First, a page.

122. Disclosure of the Results of Clinical Trials: Case Study of Tamiflu and Implications for Statins

One of the key issues to emerge from the recent spat between Sir Rory Collins and the BMJ about statins (1) has been the refusal of the Cholesterol Treatments Trialists’ Collaboration (CTT) at Oxford University to allow open access to the original clinical trial data. The independent panel set up by the editor of the BMJ concluded that it:

“strongly believes that the current debates on the appropriate use of statins would be

elevated and usefully informed by making available the individual patient-level data

that underpin the relevant studies” (2).

There have been suggestions that the information which is released for publication and to the regulatory bodies is not a true representation of the primary data obtained in the clinical trials (3).

Recently the original data on ‘flu vaccines have been released and it is especially pertinent to discover the insight this example provides.

Tamiflu is one of the medicines used to treat or prevent many different types of flu including bird flu and swine flu. It is recommended by the World health Organisation (WHO) and has been approved by the Food and Drugs Administration (FDA) in the US and by the European Medicines Agency (EMA). In the UK the government has spent £424m in recent years but much of this has had to be discarded because it was never used according to a critical report by the National Audit Office (4).

It is claimed that it will reduce the duration and severity of the flu but questions have been raised about the evidence on which this is based.

The House of Commons Select Committee on Science and Technology has been conducting an Inquiry into “Clinical Trials and Disclosure of Data”. In particular the inquiry focused on the need for transparency of the results of clinical trials, which are primarily concerned with the evaluation of drugs prior to approval (5).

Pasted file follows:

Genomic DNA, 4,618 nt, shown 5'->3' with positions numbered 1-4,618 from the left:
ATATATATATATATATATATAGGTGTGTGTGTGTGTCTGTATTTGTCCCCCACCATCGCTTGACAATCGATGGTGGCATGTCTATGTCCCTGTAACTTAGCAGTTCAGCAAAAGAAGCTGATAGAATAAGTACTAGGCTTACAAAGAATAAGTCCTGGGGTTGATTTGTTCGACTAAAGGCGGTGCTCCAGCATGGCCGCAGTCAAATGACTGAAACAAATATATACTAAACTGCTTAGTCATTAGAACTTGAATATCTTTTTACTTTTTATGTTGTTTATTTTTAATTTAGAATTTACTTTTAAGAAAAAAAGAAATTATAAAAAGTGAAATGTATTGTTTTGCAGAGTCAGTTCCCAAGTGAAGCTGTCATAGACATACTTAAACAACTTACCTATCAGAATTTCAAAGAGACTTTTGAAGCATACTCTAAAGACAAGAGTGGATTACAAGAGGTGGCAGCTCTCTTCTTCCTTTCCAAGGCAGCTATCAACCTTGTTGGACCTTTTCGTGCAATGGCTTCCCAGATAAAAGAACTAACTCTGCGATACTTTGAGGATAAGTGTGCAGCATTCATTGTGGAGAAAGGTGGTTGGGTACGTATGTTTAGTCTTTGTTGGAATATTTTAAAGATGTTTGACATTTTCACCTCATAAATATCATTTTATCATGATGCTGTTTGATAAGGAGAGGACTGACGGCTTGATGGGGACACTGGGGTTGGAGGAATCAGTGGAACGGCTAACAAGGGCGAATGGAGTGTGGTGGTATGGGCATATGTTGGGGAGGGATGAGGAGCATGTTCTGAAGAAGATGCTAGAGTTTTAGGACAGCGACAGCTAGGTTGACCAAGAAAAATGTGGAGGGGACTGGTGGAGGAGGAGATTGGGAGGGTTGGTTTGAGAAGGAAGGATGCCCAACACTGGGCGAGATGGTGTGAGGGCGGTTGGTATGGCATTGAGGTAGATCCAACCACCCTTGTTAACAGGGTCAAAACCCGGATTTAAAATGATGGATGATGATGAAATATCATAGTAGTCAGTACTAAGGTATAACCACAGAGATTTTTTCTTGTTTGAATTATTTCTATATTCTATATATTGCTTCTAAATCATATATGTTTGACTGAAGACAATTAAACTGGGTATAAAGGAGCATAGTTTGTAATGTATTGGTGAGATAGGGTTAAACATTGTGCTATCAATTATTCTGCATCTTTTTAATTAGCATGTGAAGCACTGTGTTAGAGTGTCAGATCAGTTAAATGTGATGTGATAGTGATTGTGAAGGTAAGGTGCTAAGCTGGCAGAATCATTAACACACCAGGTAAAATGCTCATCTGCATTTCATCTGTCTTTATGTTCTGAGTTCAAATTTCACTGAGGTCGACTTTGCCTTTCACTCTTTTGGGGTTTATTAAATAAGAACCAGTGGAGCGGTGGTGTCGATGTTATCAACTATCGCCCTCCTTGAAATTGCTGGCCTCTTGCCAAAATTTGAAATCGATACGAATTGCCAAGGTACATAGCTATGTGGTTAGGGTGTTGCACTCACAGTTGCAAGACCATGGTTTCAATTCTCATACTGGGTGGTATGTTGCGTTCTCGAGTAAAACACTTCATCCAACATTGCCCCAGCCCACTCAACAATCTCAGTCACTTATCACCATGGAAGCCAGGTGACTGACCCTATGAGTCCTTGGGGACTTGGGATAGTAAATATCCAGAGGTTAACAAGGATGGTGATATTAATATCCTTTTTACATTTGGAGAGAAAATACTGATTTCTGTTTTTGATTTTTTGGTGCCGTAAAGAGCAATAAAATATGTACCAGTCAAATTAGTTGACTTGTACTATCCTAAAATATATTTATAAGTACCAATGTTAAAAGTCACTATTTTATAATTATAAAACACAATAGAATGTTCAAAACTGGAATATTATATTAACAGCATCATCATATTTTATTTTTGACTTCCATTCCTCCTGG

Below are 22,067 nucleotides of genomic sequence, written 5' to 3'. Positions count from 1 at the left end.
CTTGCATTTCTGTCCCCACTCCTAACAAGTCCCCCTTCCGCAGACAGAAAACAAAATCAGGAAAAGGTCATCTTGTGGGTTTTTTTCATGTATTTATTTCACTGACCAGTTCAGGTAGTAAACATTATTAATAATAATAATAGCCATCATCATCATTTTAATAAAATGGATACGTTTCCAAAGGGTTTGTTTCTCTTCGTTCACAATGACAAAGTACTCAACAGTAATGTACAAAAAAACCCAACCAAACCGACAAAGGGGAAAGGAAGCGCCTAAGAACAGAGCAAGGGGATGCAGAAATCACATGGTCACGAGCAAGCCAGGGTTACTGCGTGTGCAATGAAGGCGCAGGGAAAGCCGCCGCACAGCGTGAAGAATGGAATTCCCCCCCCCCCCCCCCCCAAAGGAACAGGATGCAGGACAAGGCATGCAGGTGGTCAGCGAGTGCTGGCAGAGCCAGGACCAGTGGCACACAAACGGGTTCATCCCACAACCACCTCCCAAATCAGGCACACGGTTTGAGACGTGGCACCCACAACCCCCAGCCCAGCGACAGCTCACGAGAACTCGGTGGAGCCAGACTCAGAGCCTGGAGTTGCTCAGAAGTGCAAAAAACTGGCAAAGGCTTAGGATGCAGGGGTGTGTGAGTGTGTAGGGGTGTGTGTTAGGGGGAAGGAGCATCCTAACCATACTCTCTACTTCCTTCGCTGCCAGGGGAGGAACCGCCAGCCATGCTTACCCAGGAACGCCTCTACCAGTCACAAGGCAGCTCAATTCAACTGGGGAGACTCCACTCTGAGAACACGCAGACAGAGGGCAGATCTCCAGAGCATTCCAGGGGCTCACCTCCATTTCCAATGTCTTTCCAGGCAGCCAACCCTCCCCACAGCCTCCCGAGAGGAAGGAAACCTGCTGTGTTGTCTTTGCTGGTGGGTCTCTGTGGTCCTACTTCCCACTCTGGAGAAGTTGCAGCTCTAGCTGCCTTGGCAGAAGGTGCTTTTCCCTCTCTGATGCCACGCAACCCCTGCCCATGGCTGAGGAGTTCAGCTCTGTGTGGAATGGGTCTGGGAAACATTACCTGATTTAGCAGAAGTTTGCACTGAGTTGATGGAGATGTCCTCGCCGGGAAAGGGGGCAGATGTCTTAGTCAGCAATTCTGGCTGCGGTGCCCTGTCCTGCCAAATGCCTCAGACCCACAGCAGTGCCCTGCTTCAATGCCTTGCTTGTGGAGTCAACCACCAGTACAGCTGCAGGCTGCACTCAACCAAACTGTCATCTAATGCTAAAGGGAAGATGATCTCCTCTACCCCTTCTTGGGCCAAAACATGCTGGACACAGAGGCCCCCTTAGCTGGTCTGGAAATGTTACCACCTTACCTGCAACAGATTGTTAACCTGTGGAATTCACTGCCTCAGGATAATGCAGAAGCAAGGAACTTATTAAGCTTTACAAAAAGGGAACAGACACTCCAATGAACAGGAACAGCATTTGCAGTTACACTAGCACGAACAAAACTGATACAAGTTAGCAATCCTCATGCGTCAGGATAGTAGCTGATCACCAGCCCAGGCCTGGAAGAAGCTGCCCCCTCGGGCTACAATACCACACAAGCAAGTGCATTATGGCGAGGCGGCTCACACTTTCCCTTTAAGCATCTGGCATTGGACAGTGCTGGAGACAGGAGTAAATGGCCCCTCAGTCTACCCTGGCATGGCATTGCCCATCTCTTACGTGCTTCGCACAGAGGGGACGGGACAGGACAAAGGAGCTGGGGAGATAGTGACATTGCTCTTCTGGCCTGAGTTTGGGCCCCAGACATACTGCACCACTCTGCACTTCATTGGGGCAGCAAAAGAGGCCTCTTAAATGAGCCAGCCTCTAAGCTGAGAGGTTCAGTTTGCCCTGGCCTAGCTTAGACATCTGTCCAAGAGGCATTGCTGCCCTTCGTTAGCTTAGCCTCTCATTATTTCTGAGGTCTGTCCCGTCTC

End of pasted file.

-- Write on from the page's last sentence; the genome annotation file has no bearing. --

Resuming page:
Specific information relating to Tamiflu was presented in a submission from the Cochrane Collaboration which is an international network of volunteer scientists who carry out reviews of evidence on interventions in health care using highly structured and reproducible methods. Cochrane reviews are considered as the gold standard in evidence-based decision making for interventions and are used by many governments in the formulation of public health policies. It is independent of the pharmaceutical companies and any other potential conflicting interests. A group of their researchers had been reviewing 2 vaccines used for ‘flu, namely zanamivir (Relenza, GW now GSK) and oseltamir (Tamiflu, Roche). In their submission they explained the problems encountered in their attempts to obtain the information which was required for their evaluations. In 2009 the team was doing an update of an earlier review which had been published in 2005, when it received a query from a Japanese paediatrician. Dr Keiji Hayashi wanted to know how it was possible that in our 2005 update we had included 8 unpublished Tamiflu trials contained in extreme summary form within another review funded by Roche and carried out by Roche staff and consultants. How could we possibly have done that as we had not seen the original studies? As a consequence Roche was approached but only agreed to release the original raw data if the reviewers would sign a confidentiality clause. Obviously this was not possible because it would compromise the independence, transparency and reproducibility of the report. However as result of coverage on Channel 4 News and in the British Medical Journal Roche publicly promised full study reports. Despite only 4-5 parts of the 10 trials were handed over as Roche claimed that would all that was needed. Subsequently the documents were released and much to their surprise the researchers discovered that there is a clinical study report for each drug trial conducted. This is a complex document containing hundreds or thousands of pages of information with minute details about trials, their planning and execution. Up to that point the Cochrane reviewers were totally dependent on a journal article of a few pages.